Redflow CEO Simon HackettAustralian energy storage specialist Redflow Limited today announces that it has extended the warranty for its 10 kilowatt hour (kWh) ZBM2 and ZCell zinc-bromine flow batteries to 10 years.

Previously, Redflow warranted the electrode stack in its batteries for 10 years or 36,500 kilowatt hour (kWh) output, whichever came first, and for three years for auxiliary components such as electrolyte tanks and pumps.

Redflow’s entire battery is now covered by the 10-year/36,500kWh warranty, which aligns it with emerging industry standard warranties for residential and commercial energy storage systems.

Redflow CEO Simon Hackett said the 10-year warranty showed the company’s commitment to quality. “This assures customers that Redflow batteries are a long-term proposition,” he said.

“What makes Redflow’s 10-year warranty such outstanding value is that our zinc-bromine flow batteries sustain their 10 kWh of storage capacity for that entire 10 years, rather than losing capacity over time, as occurs with lithium-based and lead-acid batteries.”

Redflow CEO Simon Hackett with the ZCell battery enclosureAustralian battery company Redflow Limited today announces seven more approved installers for its new ZCell energy storage solution, including additional coverage in regional areas and the NT.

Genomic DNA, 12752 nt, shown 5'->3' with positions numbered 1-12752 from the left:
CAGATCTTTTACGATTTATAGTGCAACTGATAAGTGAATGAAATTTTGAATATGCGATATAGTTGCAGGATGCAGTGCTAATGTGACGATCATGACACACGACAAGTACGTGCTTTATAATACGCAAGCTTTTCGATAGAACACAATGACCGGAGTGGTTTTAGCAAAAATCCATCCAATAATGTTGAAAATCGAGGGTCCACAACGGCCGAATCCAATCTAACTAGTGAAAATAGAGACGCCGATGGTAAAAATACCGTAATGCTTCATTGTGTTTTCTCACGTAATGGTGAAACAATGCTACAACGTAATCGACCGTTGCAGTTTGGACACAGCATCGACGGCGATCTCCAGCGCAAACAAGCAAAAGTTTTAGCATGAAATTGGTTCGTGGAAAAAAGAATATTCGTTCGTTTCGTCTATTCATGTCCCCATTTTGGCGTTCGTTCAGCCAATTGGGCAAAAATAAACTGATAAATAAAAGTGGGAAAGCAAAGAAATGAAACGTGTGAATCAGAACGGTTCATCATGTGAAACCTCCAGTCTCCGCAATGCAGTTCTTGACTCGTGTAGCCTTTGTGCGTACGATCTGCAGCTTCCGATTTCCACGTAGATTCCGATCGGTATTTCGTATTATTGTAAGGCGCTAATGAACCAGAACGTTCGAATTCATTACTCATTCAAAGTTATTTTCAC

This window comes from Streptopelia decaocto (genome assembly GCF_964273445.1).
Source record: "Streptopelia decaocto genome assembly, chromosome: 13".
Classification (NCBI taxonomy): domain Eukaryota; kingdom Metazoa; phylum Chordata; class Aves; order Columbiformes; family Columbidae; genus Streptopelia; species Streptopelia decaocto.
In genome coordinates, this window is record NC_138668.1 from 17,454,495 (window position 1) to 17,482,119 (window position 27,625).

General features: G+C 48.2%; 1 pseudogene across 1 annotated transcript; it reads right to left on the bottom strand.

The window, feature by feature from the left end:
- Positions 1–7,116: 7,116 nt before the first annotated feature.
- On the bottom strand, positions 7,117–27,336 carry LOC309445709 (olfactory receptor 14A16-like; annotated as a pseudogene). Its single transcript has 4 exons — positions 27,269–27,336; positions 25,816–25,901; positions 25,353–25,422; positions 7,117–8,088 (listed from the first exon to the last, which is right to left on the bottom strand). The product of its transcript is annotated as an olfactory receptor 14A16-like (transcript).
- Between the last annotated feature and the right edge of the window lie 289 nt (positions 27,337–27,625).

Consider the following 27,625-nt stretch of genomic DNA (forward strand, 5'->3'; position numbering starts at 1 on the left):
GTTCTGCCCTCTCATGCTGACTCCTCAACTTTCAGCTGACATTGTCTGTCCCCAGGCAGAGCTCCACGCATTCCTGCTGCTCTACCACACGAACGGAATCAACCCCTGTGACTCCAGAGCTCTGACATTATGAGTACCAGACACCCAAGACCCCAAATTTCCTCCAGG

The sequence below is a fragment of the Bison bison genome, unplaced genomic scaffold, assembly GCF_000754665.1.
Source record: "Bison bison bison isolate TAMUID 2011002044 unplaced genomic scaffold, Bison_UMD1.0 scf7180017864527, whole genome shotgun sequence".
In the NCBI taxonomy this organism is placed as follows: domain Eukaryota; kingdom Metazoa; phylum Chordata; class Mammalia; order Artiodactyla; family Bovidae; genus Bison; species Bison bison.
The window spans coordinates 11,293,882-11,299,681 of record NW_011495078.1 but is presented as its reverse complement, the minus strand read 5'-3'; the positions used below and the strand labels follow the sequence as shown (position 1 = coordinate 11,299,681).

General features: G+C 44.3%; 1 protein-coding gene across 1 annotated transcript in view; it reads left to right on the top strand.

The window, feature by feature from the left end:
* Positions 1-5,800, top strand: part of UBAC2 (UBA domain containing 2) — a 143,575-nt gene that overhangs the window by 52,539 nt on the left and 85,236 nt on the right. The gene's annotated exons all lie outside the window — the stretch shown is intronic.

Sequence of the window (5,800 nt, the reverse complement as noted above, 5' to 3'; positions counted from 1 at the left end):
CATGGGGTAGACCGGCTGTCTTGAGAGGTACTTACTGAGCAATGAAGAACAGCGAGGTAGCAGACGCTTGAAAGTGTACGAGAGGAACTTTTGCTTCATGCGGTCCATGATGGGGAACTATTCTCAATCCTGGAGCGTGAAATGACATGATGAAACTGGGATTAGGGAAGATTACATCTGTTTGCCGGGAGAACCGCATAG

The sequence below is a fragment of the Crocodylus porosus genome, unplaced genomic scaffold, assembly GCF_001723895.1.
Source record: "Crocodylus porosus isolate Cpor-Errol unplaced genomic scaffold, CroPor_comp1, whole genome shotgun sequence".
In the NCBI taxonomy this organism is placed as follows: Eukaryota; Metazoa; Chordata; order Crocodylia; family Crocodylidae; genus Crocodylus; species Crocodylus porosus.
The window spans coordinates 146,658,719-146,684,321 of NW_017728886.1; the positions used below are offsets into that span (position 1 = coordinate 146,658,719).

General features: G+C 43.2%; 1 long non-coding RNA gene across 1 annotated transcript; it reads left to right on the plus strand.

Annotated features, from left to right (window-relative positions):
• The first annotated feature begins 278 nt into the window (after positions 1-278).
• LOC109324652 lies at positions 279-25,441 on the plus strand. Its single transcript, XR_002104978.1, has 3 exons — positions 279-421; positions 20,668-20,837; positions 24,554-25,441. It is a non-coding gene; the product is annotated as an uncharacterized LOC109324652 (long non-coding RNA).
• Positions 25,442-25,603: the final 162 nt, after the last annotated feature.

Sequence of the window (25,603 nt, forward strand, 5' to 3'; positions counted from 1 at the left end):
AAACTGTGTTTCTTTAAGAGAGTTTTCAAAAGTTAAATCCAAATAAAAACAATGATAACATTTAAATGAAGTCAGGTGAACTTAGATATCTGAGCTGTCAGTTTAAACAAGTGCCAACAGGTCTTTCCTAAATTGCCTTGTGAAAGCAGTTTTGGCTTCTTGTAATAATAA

Redflow’s latest approved ZCell installers are SSE Systems in the ACT;Riverina Complete Solar in Griffith, NSW; Country Solar NT in the Northern Territory; Apex Communication Technologies and Sustainable Works, both in SA; Veida in Victoria; and Green Gateway in WA. Redflow now has a total of 12 installers offering services in every state and territory of Australia. 

ASX-listed Redflow last month told shareholders at its Annual General Meeting that it had received strong demand for its ZCell residential battery, with orders from installers Australia-wide, including one for 48 ZCells, worth about $600,000 from Standard Solar in Melbourne. Through in-country business partners, Redflow has also seen multi-unit deployments of its ZBM2 commercial batteries at a factory in South Africa and a telecommunications tower in New Zealand. 

Redflow CEO Simon Hackett said each approved installer had undertaken ZCell-specific training which extended their existing expertise and experience of installing energy storage systems.

Simon Hackett with his Redflow home energy storage systemSimon Hackett with his Redflow home energy storage systemWhen 1.7 million South Australians lost power in late September, the family of Redflow CEO Simon Hackett in suburban Adelaide learned of the state-wide blackout only by reading of it on social media.

As the electricity grid shut down to protect itself during a fierce storm, two Redflow batteries at the Hackett house continued to operate, providing it with electricity, without missing a beat.

At last week’s Redflow AGM, Mr Hackett said the two ZBM2 batteries had worked as intended. “They kept our lights on as the rest of the state was plunged into darkness,” he said.